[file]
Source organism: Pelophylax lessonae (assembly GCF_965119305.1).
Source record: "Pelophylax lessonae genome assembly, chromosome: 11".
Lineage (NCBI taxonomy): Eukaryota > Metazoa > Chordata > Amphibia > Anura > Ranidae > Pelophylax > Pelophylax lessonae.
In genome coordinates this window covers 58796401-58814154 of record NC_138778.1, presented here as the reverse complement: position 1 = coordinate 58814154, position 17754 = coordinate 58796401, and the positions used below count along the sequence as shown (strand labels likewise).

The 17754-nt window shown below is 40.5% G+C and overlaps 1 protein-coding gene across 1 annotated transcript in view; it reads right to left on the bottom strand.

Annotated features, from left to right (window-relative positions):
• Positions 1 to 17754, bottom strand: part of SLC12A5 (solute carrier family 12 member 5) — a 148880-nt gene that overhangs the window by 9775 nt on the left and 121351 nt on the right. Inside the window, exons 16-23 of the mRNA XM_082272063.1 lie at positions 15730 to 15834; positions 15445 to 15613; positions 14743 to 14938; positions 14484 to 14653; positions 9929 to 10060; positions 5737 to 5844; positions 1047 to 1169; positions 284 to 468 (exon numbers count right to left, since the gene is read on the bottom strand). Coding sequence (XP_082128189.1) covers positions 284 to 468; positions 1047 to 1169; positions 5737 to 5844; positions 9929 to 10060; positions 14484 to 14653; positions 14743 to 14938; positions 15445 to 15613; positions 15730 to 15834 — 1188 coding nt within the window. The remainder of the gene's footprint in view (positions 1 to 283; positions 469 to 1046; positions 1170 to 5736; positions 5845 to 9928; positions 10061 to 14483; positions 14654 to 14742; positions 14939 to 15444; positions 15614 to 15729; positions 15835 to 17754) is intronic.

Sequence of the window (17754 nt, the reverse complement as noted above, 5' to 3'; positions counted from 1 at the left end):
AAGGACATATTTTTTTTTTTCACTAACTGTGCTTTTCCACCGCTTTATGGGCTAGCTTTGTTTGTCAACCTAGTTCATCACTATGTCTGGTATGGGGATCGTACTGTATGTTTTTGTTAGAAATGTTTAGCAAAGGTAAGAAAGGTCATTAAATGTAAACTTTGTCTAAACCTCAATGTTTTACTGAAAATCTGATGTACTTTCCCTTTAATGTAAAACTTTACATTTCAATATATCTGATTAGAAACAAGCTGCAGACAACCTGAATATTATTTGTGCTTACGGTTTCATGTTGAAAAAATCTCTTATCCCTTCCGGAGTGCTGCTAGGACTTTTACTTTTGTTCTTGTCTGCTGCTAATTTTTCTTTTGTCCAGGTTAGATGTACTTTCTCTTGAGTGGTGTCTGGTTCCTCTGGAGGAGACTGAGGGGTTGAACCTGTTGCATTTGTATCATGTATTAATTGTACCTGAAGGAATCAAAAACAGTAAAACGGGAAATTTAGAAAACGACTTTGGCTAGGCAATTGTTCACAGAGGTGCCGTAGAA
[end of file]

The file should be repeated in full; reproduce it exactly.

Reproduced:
Source organism: Pelophylax lessonae (assembly GCF_965119305.1).
Source record: "Pelophylax lessonae genome assembly, chromosome: 11".
Lineage (NCBI taxonomy): Eukaryota > Metazoa > Chordata > Amphibia > Anura > Ranidae > Pelophylax > Pelophylax lessonae.
In genome coordinates this window covers 58796401-58814154 of record NC_138778.1, presented here as the reverse complement: position 1 = coordinate 58814154, position 17754 = coordinate 58796401, and the positions used below count along the sequence as shown (strand labels likewise).

The 17754-nt window shown below is 40.5% G+C and overlaps 1 protein-coding gene across 1 annotated transcript in view; it reads right to left on the bottom strand.

Annotated features, from left to right (window-relative positions):
• Positions 1 to 17754, bottom strand: part of SLC12A5 (solute carrier family 12 member 5) — a 148880-nt gene that overhangs the window by 9775 nt on the left and 121351 nt on the right. Inside the window, exons 16-23 of the mRNA XM_082272063.1 lie at positions 15730 to 15834; positions 15445 to 15613; positions 14743 to 14938; positions 14484 to 14653; positions 9929 to 10060; positions 5737 to 5844; positions 1047 to 1169; positions 284 to 468 (exon numbers count right to left, since the gene is read on the bottom strand). Coding sequence (XP_082128189.1) covers positions 284 to 468; positions 1047 to 1169; positions 5737 to 5844; positions 9929 to 10060; positions 14484 to 14653; positions 14743 to 14938; positions 15445 to 15613; positions 15730 to 15834 — 1188 coding nt within the window. The remainder of the gene's footprint in view (positions 1 to 283; positions 469 to 1046; positions 1170 to 5736; positions 5845 to 9928; positions 10061 to 14483; positions 14654 to 14742; positions 14939 to 15444; positions 15614 to 15729; positions 15835 to 17754) is intronic.

Sequence of the window (17754 nt, the reverse complement as noted above, 5' to 3'; positions counted from 1 at the left end):
AAGGACATATTTTTTTTTTTCACTAACTGTGCTTTTCCACCGCTTTATGGGCTAGCTTTGTTTGTCAACCTAGTTCATCACTATGTCTGGTATGGGGATCGTACTGTATGTTTTTGTTAGAAATGTTTAGCAAAGGTAAGAAAGGTCATTAAATGTAAACTTTGTCTAAACCTCAATGTTTTACTGAAAATCTGATGTACTTTCCCTTTAATGTAAAACTTTACATTTCAATATATCTGATTAGAAACAAGCTGCAGACAACCTGAATATTATTTGTGCTTACGGTTTCATGTTGAAAAAATCTCTTATCCCTTCCGGAGTGCTGCTAGGACTTTTACTTTTGTTCTTGTCTGCTGCTAATTTTTCTTTTGTCCAGGTTAGATGTACTTTCTCTTGAGTGGTGTCTGGTTCCTCTGGAGGAGACTGAGGGGTTGAACCTGTTGCATTTGTATCATGTATTAATTGTACCTGAAGGAATCAAAAACAGTAAAACGGGAAATTTAGAAAACGACTTTGGCTAGGCAATTGTTCACAGAGGTGCCGTAGAA